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With the Federal Government set to resume debate today on proposed changes to taxes on alcopops, Professor Rob Moodie, Chair of Global Health at the University of Melbourne, discusses the benefits of such a tax.

Professor Moodie says there is independent evidence that the alcopop tax does work in reducing consumption, with independent studies revealing 165 million fewer spirit-based drinks were drunk by Australians when the tax was enforced between May 2008 and January 2009.

Professor Moodie says making the tax permanent is an important step in creating a much safer drinking culture in Australia, and ultimately saving lives as part of a concerted effort to reduce teenage binge drinking.

Ms Cooklin says the inclusion in tomorrow’s budget of an 18-week paid parental leave scheme to begin nationally from January 2011, is an “historic and important decision”.

“Australia is one of only two industrialised nations to not have a paid universal maternity leave scheme, so we are far behind comparable countries and this policy will bring us in line,” she says.

“Eighteen weeks is a good starting point for maternity leave, and above the minimum recommended by the International Labour Organisation."

“This time allows women a good four months to negotiate the early tasks and demands of motherhood, to establish breast feeding and recuperate from giving birth.”

“This scheme will also protect a mothers time at home while giving her an independent income and the security of knowing she has a job to return to in 18 weeks.”

Ms Cooklin says research shows that only one in three women currently have access to paid maternity leave in Australia; and that women who aren’t able to access such a scheme have poorer mental health.

Ms Cooklin’s own research paper Employee Entitlements during Pregnancy and Maternal Psychological Well-being, found that almost one-fifth of employed women reported that they had been discriminated against at work as a result of their pregnancy.

Ms Cooklin says she hopes the universal policy will go a long way toward alleviating this problem.

 

Ned Kelly’s remains should be returned to his family and he should be given a decent burial says former Pentridge Prison chaplain, Fr Peter Norden, AO.

Fr Norden, who has been appointed a Vice Chancellor’s Fellow at the University of Melbourne, says that in the 12 years since the former Pentridge Prison closed and moved into the hands of private commercial developers, nothing has been done to recognise the grave sites of those buried in the prison grounds.

Ned Kelly’s remains were moved from the Old Melbourne Gaol in 1929, after they were disturbed by building works for the Melbourne Working Men’s College (now RMIT University), along with more than 30 other persons executed in the city gaol. They joined the remains of the 10 executed and buried at Pentridge Prison.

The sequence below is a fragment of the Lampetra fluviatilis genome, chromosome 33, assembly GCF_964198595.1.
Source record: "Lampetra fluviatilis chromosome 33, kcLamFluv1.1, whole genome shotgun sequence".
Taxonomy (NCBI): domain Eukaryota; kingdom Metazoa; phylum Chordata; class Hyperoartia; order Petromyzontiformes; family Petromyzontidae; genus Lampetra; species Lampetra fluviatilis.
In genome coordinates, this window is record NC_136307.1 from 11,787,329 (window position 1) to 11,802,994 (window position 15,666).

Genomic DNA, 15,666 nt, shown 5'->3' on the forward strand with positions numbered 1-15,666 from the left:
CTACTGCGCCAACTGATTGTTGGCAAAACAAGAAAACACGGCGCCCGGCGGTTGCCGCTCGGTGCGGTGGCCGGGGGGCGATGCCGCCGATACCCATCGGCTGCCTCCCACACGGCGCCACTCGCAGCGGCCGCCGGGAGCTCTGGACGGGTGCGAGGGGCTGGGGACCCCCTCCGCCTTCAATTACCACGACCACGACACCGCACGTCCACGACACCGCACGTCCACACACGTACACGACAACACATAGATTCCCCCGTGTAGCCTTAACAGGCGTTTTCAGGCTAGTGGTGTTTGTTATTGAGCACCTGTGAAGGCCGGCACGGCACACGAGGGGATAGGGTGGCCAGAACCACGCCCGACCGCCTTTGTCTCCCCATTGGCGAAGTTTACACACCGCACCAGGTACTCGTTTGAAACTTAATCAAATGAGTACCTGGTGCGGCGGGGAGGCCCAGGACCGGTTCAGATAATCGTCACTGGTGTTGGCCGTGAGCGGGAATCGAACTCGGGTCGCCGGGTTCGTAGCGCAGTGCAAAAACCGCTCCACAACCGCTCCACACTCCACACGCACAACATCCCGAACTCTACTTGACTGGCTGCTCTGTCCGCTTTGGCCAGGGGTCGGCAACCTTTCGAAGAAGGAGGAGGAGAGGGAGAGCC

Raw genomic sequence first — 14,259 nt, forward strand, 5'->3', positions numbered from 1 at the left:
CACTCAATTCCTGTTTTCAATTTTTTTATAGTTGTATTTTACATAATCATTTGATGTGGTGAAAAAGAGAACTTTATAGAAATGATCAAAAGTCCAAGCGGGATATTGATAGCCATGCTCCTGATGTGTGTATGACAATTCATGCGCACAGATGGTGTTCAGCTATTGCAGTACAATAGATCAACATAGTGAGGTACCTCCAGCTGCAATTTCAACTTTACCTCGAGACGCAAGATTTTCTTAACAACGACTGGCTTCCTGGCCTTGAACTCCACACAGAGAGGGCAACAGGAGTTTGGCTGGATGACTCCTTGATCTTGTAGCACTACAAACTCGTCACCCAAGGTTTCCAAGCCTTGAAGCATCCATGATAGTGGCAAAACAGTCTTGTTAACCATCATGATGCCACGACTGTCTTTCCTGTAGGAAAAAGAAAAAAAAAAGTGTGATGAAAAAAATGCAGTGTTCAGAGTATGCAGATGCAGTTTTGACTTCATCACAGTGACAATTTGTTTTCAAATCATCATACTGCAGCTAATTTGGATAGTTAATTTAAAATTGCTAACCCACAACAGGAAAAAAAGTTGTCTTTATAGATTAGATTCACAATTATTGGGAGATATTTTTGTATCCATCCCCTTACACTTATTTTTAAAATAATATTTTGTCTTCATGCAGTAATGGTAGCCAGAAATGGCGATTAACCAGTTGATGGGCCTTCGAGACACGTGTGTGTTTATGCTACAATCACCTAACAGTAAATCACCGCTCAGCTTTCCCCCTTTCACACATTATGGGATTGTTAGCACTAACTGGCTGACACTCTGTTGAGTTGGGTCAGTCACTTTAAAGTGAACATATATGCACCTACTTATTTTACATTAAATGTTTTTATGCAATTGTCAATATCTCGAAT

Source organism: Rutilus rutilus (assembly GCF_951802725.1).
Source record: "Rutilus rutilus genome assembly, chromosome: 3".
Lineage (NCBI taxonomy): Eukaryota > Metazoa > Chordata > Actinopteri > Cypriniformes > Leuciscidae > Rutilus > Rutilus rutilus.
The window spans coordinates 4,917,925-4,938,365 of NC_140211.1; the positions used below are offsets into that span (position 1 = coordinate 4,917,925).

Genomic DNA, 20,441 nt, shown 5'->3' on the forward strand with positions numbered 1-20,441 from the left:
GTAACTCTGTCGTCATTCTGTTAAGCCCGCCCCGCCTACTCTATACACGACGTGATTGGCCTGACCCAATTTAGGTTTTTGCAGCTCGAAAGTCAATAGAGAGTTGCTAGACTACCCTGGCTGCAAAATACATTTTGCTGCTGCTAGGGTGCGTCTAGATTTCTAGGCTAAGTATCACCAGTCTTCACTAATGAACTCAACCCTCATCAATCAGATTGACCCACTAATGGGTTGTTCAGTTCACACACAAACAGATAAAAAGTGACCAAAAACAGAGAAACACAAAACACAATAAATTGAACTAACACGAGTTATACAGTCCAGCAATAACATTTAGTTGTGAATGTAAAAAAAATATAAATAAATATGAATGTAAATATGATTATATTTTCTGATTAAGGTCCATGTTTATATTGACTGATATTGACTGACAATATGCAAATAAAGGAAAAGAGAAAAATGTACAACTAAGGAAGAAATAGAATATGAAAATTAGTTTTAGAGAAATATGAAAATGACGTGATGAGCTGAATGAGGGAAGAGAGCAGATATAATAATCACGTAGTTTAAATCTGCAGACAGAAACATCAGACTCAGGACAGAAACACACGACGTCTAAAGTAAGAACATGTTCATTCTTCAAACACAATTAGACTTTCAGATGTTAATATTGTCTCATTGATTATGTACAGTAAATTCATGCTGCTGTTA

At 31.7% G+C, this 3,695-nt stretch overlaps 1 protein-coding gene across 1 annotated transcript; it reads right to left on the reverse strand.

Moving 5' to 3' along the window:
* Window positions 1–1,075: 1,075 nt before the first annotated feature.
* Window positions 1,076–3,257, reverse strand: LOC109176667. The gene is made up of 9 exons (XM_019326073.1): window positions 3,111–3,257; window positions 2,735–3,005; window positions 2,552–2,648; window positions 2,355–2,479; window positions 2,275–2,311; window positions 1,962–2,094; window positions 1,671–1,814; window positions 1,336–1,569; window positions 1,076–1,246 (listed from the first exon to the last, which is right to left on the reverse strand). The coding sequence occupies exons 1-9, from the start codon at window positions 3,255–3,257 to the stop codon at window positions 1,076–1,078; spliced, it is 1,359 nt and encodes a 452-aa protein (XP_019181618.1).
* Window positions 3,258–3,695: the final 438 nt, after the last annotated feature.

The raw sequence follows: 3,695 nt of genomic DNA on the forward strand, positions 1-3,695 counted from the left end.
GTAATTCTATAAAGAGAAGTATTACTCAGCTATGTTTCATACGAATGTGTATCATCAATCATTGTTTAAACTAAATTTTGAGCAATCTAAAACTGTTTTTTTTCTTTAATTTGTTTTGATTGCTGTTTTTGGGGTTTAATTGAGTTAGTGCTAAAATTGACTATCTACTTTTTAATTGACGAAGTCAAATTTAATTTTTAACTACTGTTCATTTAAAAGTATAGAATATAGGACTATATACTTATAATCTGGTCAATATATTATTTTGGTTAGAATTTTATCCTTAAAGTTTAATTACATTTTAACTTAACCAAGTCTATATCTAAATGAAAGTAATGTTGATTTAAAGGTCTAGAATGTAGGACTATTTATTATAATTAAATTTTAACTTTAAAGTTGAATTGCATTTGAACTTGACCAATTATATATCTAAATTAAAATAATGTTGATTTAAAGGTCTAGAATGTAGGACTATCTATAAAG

“Forensic Services are now assessing the human remains buried at Pentridge Prison. These are not unknown persons, but the remains of those the Victorian Government executed,” Father Norden says.

Because of the lack of recognition of the Pentridge gravesites, Fr Norden, arranged for the exhumation of Ronald Ryan 40 years after his execution. His remains were returned to his family last year, and Fr Norden is now calling for the same treatment for Ned Kelly’s remains.

“Female descendants of Ned Kelly’s family have expressed to me an interest in providing assistance for DNA testing and I believe they should decide where Ned gets buried, certainly not back in the former Pentridge Prison site.

“Ned Kelly’s family’s descendents should have the same rights as Ronald Ryan’s,” insists Fr Norden. “It would be fitting to conduct a private memorial service for the family, as his remains should not be controlled by private commercial interests.

“Let’s give Ned Kelly a final resting place with his deceased family members and insist that the Victorian Government recognises the human remains of those who cannot be identified, by providing a memorial at the gravesites at Pentridge.”

Father Norden AO will be available for interviews at the Melbourne Law School today.

Ned Kelly’s remains should be returned to his family and he should be given a decent burial says former Pentridge Prison chaplain, Fr Peter Norden, AO.

Outrage and accusations of political correctness by politicians and some sections of the media in response to the Government’s Draft Early Years Framework are misguided, and deny the science of early childhood development, according to University of Melbourne Chair of Early Childhood Education and Care, Professor Collette Tayler.

One of Australia’s leading supporters of cultural and social causes – Dame Elisabeth Murdoch - is to be honoured at the University of Melbourne this Monday, 30 March at 4pm in the Woodward Conference Centre, top floor, Melbourne Law School.

To examine the importance of data as the basis of news stories, the University of Melbourne will host a panel discussion with some of Australia’s leading journalists. Using their own experiences, journalists will discuss the process of analyzing and presenting data when covering topics such as medical and social research and opinion polls.

Professor Jeff Borland from the University of Melbourne’s Faculty of Economics and Commerce has been named as the next Chair of Australian Studies at Harvard University, USA.

The University of Melbourne’s Director of Knowledge Transfer and Partnerships Ms Helen Hayes has officially launched the 13th SheppARTon Festival 2009 in the McIntosh Pavilion of the Shepparton Showgrounds.

A free booklet explaining how people can care for valued possessions such as artworks and photos after bushfire damage has been developed by the University of Melbourne’s Centre for Cultural Materials Conservation (CCMC).

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